George W. Bush Paints Love Letters to the Men and Women He Sent to War: 'I Think About Their Troubles and Their Joys'

"It consumed me," former President George W. Bush tells PEOPLE of his just-published first art book, Portraits of Courage

Painting started as a post-presidency pastime. But with the release this week of George W. Bush‘s first art book, the 43rd president of the United States can call his meticulous and dogged study of portraiture a labor of love.

“It consumed me,” Bush tells PEOPLE of his just-published Portraits of Courage: A Commander in Chief’s Tribute to America’s Warriors, a collection of paintings honoring the military men and women who have served the country since the 9/11 terror attacks in 2001.

As the former president’s one-time chairman of the Joint Chiefs of Staff, Gen. Peter Pace, writes in the foreword, the volume is “a message of love—from a commander in chief to his troops.”

Joe Pugliese

Speaking with PEOPLE in the spotless attic that serves as his Dallas home studio, TV room and office, Bush said he worked for a year—mostly at night—to paint more than 100 of the wounded vets he’s befriended since he left the White House in 2009. “I was thinking of their stories, their troubles, their joys,” he says of his subjects.

“These are men and women who I’ve gotten to know and really like. We just share a bond that is hard for people to understand,” Bush says in the interview for the issue of PEOPLE on newsstands Friday.

It’s a bond to which Bush has dedicated his “retirement.”

Between spoiling his granddaughters and indulging his inner Rembrandt, the former president, 70, works—and plays—with wounded warriors to make sure they get the health care and employment assistance they need for successful transition to civilian life. At the George W. Bush Presidential Center on the Southern Methodist University campus not far from his Dallas home, Bush’s policy team works on health care and employment programs for post-9/11 veterans, who, Bush says, too often struggle with the invisible wounds of war—like post-traumatic stress and traumatic brain injury—and the adjustment to civilian life.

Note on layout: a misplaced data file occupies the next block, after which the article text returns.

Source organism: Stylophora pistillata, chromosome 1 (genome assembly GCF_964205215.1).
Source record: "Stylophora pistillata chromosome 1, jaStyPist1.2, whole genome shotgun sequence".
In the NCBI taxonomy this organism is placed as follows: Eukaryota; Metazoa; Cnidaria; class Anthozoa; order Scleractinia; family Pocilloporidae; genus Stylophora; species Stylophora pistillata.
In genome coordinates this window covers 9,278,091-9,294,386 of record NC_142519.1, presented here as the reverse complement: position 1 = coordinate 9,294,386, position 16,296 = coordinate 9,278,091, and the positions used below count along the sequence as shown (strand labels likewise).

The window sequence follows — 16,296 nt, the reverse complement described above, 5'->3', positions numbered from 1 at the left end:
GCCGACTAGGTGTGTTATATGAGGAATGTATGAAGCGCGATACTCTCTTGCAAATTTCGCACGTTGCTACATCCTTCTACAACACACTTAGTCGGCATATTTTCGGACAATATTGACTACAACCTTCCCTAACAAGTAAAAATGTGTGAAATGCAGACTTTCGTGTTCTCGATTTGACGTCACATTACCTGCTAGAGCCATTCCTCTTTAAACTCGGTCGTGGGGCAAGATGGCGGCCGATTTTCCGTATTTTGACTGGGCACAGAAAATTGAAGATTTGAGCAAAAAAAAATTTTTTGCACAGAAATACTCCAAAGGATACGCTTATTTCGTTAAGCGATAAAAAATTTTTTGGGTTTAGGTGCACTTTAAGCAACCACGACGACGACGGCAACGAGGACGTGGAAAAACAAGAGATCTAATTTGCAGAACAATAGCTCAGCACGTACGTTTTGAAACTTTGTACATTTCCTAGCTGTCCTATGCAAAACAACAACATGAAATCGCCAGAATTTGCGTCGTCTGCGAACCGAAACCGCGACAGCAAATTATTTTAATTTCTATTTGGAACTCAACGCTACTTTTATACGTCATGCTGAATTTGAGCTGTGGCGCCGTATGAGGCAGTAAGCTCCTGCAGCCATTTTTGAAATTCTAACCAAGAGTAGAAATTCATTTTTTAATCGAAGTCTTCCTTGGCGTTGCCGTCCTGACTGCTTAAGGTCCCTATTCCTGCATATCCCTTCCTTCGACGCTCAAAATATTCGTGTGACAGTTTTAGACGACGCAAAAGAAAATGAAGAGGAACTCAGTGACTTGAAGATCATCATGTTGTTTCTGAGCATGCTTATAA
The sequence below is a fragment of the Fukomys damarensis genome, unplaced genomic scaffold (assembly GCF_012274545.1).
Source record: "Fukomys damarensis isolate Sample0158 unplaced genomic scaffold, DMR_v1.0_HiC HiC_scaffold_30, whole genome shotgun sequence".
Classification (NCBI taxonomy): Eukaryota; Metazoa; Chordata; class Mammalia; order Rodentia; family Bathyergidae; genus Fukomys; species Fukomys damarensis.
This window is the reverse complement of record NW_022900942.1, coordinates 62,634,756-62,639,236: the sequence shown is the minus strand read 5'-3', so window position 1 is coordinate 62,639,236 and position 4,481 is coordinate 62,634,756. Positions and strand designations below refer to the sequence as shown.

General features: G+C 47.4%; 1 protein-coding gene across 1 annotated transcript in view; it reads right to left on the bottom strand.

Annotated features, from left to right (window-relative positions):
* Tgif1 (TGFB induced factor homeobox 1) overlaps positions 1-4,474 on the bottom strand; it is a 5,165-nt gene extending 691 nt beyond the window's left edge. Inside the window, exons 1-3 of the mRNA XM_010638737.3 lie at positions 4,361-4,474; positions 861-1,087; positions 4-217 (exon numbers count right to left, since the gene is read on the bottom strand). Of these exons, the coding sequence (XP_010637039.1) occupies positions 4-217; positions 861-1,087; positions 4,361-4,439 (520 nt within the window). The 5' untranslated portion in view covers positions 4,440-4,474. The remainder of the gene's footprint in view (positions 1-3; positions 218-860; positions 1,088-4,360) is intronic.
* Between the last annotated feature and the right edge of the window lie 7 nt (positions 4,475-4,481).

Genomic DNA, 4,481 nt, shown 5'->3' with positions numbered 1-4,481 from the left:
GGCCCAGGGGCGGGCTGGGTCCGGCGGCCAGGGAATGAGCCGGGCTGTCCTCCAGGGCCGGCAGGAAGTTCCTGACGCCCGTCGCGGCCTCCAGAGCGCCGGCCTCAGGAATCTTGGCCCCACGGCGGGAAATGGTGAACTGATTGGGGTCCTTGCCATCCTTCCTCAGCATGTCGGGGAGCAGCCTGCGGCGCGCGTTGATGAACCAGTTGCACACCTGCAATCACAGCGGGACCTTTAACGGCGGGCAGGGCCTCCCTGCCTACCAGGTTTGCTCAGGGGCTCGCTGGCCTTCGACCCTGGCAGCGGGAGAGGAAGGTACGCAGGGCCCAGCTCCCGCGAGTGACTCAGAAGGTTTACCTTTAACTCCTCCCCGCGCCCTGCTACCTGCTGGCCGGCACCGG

Peter Zambouros

The former president himself is hands-on in this work. Fortified by twin knee replacements, stents in his heart and back surgery, Bush invites wounded vets to join him for golf, mountain biking and pool parties at his home.

“A lot of these vets get stigmatized and they say, ‘I don’t want anybody to know I’m struggling.’ You can’t help a person who is not willing to be helped,” Bush tells PEOPLE. “My message is that it’s courageous to talk about your injuries—those you can see and those you can’t see.”

In the former president’s signature style, that message is often delivered with a chuckle—and a splash.

“For my 70th birthday, I wanted one gift—for veterans to come down [to the ranch] and ride and we had a really fun time,” he says.

“We threw our bikes on his front lawn, we walked around his house, took our shirts, shoes and socks off and jumped in the pool,” recalls former Army Special Forces Green Beret Michael Rodriguez. “Just like some kids rolling up to the friend’s house who had a pool.”